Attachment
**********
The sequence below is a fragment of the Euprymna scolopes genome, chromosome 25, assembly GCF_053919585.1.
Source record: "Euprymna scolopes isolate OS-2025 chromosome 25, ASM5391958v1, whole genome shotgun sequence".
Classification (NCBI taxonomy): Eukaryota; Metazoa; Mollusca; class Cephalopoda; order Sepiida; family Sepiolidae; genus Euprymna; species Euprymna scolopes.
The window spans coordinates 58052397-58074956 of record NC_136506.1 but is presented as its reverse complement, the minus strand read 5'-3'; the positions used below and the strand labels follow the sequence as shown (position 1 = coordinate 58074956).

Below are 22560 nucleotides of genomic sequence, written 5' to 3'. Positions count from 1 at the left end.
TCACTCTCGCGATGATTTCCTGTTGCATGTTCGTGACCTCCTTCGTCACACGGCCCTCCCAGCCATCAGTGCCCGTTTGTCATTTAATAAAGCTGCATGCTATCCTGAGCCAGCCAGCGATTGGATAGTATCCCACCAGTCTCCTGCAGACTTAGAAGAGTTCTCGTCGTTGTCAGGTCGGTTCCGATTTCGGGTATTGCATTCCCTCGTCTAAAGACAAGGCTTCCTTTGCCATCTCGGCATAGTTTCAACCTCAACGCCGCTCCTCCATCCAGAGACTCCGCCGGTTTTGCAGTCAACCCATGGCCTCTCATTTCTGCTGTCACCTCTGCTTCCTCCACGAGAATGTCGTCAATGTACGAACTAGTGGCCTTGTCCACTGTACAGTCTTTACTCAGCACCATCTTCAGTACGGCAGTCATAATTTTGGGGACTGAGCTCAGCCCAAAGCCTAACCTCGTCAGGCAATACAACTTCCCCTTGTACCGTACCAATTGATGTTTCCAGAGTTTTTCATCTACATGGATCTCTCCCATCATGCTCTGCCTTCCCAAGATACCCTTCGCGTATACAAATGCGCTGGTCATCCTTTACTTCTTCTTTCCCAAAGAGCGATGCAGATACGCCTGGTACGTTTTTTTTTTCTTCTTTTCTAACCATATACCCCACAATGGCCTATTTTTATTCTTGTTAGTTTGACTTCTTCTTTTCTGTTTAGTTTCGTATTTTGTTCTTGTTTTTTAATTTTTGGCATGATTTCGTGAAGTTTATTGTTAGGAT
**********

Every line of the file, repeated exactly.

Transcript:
The sequence below is a fragment of the Euprymna scolopes genome, chromosome 25, assembly GCF_053919585.1.
Source record: "Euprymna scolopes isolate OS-2025 chromosome 25, ASM5391958v1, whole genome shotgun sequence".
Classification (NCBI taxonomy): Eukaryota; Metazoa; Mollusca; class Cephalopoda; order Sepiida; family Sepiolidae; genus Euprymna; species Euprymna scolopes.
The window spans coordinates 58052397-58074956 of record NC_136506.1 but is presented as its reverse complement, the minus strand read 5'-3'; the positions used below and the strand labels follow the sequence as shown (position 1 = coordinate 58074956).

Below are 22560 nucleotides of genomic sequence, written 5' to 3'. Positions count from 1 at the left end.
TCACTCTCGCGATGATTTCCTGTTGCATGTTCGTGACCTCCTTCGTCACACGGCCCTCCCAGCCATCAGTGCCCGTTTGTCATTTAATAAAGCTGCATGCTATCCTGAGCCAGCCAGCGATTGGATAGTATCCCACCAGTCTCCTGCAGACTTAGAAGAGTTCTCGTCGTTGTCAGGTCGGTTCCGATTTCGGGTATTGCATTCCCTCGTCTAAAGACAAGGCTTCCTTTGCCATCTCGGCATAGTTTCAACCTCAACGCCGCTCCTCCATCCAGAGACTCCGCCGGTTTTGCAGTCAACCCATGGCCTCTCATTTCTGCTGTCACCTCTGCTTCCTCCACGAGAATGTCGTCAATGTACGAACTAGTGGCCTTGTCCACTGTACAGTCTTTACTCAGCACCATCTTCAGTACGGCAGTCATAATTTTGGGGACTGAGCTCAGCCCAAAGCCTAACCTCGTCAGGCAATACAACTTCCCCTTGTACCGTACCAATTGATGTTTCCAGAGTTTTTCATCTACATGGATCTCTCCCATCATGCTCTGCCTTCCCAAGATACCCTTCGCGTATACAAATGCGCTGGTCATCCTTTACTTCTTCTTTCCCAAAGAGCGATGCAGATACGCCTGGTACGTTTTTTTTTTCTTCTTTTCTAACCATATACCCCACAATGGCCTATTTTTATTCTTGTTAGTTTGACTTCTTCTTTTCTGTTTAGTTTCGTATTTTGTTCTTGTTTTTTAATTTTTGGCATGATTTCGTGAAGTTTATTGTTAGGAT